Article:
43rd Ordinary Session of ACERWC: Equality Now commends milestones on rights of children

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Writes Equality Now

Statement by Equality Now during the 43rd Ordinary Session of the African Committee of Experts on the Rights and Welfare of the Child (ACERWC).

Maseru, Lesotho on 15 April 2024 – Equality Now, an international Human rights organisation (with observer status No. OBS/029/2018), founded in 1992, working for the protection and promotion of the rights of women and girls worldwide commends and congratulates the Honourable Chairperson of the ACERWC and the Honourable Expert Members for the successful convening of this 43rd Ordinary Session of The African Committee of Experts on the Rights and Welfare of the Child. We submit our statement as follows;

1.  Anti-FGM Law in The Gambia

We are alarmed by the fast-developing situation in The Gambia, where attempts are being made to repeal the legal provisions within the Women’s (Amendment) Act of 2015, which prohibit and criminalize FGM; including the recent parliamentary vote which led to the Bill being referred to Parliamentary Select Committees for further review. We urge this Committee to proactively engage the Government of The Gambia to protect the interests of the Gambian children and ensure that it complies with its human rights obligations by maintaining the anti-FGM provisions within the Women’s (Amendment) Act of 2015 in place.

2.  Tragic Deaths of Girls Due to FGM in Sierra Leone

We are concerned about the recent reports of the tragic deaths of girls in Sierra Leone as a result of FGM earlier this year. As confirmed by the Ministry of Gender Adamsay Sesay, 12; Salamatu Jalloh, 13; and Kadiatu Bangura, 17, died during initiation ceremonies to the Bondo society in the country’s North West province. Despite this, there is no specific law prohibiting FGM in the country. Given the urgent unfolding situation in the country, we implore the Committee to call upon the Government of Sierra Leone to ensure justice in these cases; and to urgently pass a specific law prohibiting FGM accompanied by financial resources and an action plan to facilitate preventive measures and prosecution of perpetrators in line with articles 1 and 21 of the African Charter on the Rights and Welfare of the Child.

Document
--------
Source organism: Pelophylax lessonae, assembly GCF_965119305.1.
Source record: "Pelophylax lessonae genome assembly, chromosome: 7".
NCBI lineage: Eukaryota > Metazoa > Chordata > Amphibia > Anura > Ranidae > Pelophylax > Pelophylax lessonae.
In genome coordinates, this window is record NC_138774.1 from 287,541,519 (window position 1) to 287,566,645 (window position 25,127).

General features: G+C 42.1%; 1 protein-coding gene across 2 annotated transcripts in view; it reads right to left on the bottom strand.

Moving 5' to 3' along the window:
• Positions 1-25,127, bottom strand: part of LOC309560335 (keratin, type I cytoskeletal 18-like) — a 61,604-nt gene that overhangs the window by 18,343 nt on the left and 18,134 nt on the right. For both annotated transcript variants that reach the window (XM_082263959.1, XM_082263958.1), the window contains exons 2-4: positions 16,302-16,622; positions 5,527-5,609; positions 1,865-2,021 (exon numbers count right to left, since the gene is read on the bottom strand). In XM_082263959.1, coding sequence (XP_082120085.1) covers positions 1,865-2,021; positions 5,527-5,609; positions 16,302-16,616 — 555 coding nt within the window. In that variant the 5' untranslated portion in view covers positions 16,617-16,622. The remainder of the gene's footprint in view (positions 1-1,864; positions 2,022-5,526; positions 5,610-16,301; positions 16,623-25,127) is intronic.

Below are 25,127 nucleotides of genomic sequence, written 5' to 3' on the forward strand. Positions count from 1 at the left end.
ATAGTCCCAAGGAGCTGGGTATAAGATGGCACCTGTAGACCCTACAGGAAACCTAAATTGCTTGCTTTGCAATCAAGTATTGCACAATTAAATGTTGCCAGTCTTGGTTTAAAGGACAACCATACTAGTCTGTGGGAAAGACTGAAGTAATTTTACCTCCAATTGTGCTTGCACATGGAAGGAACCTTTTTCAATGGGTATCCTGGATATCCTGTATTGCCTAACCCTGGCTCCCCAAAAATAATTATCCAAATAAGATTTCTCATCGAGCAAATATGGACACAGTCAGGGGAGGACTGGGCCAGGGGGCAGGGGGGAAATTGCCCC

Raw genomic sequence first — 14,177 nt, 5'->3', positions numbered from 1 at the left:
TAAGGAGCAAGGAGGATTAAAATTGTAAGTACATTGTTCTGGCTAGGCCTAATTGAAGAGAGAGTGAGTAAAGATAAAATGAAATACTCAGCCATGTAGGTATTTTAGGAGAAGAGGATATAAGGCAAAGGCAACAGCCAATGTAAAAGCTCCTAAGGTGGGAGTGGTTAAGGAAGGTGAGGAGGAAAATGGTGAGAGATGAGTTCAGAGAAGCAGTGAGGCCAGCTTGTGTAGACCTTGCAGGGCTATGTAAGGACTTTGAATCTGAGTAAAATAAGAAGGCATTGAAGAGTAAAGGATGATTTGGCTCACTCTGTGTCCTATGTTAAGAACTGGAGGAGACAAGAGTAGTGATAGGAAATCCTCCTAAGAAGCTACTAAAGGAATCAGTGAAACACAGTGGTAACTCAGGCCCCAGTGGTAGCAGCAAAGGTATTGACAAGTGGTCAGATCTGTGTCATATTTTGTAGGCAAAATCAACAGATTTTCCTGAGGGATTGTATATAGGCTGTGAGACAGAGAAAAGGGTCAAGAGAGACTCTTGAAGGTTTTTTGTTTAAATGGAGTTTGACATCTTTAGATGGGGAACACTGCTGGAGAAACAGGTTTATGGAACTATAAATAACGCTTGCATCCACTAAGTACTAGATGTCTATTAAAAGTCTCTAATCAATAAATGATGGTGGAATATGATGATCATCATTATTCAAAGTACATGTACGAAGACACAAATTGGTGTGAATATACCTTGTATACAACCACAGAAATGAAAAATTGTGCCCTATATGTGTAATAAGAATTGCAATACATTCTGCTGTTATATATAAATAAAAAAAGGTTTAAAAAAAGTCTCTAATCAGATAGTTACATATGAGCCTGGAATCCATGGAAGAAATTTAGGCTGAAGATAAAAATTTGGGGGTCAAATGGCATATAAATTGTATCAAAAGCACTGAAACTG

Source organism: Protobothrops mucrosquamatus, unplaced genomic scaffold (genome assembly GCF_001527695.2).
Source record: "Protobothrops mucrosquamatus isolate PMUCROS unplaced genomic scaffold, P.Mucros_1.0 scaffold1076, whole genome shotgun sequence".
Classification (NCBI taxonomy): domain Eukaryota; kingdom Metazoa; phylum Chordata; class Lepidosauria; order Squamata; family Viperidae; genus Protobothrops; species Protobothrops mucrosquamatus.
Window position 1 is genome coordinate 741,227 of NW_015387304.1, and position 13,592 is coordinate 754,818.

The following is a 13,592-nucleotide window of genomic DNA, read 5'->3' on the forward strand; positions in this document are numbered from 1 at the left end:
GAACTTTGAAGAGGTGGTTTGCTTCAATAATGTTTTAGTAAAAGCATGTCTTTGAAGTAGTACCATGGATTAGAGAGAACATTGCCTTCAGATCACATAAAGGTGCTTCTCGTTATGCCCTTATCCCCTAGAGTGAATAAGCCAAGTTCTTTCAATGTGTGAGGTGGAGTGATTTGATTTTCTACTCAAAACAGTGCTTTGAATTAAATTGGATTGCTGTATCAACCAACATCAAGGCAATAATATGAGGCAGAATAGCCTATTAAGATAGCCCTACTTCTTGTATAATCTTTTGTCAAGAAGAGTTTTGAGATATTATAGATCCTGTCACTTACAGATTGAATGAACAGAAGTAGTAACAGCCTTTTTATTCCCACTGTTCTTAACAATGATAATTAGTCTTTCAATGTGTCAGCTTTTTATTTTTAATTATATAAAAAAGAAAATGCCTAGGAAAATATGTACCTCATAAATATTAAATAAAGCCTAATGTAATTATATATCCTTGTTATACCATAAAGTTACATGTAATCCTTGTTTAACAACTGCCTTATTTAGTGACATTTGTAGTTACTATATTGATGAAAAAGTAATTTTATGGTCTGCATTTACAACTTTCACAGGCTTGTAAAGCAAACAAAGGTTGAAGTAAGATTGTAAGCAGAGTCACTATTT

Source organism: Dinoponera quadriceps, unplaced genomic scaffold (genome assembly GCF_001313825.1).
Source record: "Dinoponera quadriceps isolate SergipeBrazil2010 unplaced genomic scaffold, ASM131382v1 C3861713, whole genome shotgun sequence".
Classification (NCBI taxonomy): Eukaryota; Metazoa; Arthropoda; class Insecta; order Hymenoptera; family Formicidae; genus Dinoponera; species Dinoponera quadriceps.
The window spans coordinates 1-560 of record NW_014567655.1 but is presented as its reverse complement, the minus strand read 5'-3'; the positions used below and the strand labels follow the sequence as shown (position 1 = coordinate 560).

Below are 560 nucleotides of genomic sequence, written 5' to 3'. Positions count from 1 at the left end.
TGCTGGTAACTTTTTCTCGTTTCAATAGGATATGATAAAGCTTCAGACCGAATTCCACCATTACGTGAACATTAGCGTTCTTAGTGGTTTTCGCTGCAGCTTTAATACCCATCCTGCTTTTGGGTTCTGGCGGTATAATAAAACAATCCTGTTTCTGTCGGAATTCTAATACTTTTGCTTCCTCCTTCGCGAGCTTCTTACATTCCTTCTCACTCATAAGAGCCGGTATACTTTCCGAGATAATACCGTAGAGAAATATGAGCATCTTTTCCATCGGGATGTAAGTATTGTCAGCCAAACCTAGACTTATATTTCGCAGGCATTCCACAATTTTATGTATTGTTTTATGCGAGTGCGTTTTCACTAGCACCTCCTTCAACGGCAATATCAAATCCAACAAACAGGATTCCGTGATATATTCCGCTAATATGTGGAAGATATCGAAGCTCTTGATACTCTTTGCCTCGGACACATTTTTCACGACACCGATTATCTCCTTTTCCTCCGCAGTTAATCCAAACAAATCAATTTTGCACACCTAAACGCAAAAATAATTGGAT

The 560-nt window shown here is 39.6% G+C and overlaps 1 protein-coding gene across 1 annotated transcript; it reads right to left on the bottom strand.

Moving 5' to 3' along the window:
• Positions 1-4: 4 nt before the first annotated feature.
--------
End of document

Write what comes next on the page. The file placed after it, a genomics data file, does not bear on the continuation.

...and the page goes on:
3.  Call for accelerated efforts to end child marriage in Africa

Child marriage continues to be on the increase with the deepening effects of climate change especially in Southern Africa where the current extreme drought situation is significantly putting girls at increased risk of child marriage and sexual exploitation. The urgent need to accelerate efforts to address child marriage is highlighted by recent cases, such as the marriage of a 12- 12-year-old girl in Ghana to a 63-year-old priest in a traditional customary marriage, just last month. Recent clawbacks to girls’ rights, such as the constitutional amendment in Somalia which seeks to set the age of maturity at 15, could also put children, particularly girls, at greater risk of child marriage.

We call on the Committee to urge the Government of Somalia to review this provision and ensure that the Constitution explicitly prohibits marriage for children under the age of 18, without exceptions. We equally urge the Committee to intervene in the Ghana case and impress on the Government to take urgent measures to rescue the young girl and prosecute the priest for engaging in child marriage.

4.  The Situation of Pregnant Girls in Tanzania

Honourable Committee Members, Equality Now recognizes and appreciates the bold recommendations made by the Committee through its decision on the communication (Communication No: 0012/Com/001/2019 Decision No 002/2022) on the situation of Pregnant girls in Tanzania. However, Equality Now still has concerns about the situation of pregnant girls’ education in Tanzania; and the lack of implementation of the Committee’s decision. The Education Act of Tanzania, enacted through Government Notice No. 295 under Regulation 4 (Expulsion and Exclusion of Pupils from Schools), still stands and authorizes the permanent expulsion of pregnant and married girls from public schools. The recently issued re-entry guidelines by the Government of Tanzania fall short of Human rights standards as they are still discriminatory, and vague and have been irregularly enforced from one school to another due to limited dissemination and understanding by education officials. There are cases where school officials decide what happens with a pregnant girl’s education without necessarily following the guidelines. Further, the guidelines have not addressed the drivers of teenage pregnancies, school-related sexual and gender-based violence, mandatory pregnancy testing, and the expulsion of girls from school when they become pregnant. Neither have the guidelines provided recourse for girls expelled from school because only students who dropped out within two years are allowed re-entry. Therefore, there is still a need to comprehensively review the education laws and policies to ensure all children attend school and are safe from school-related sexual and gender-based violence.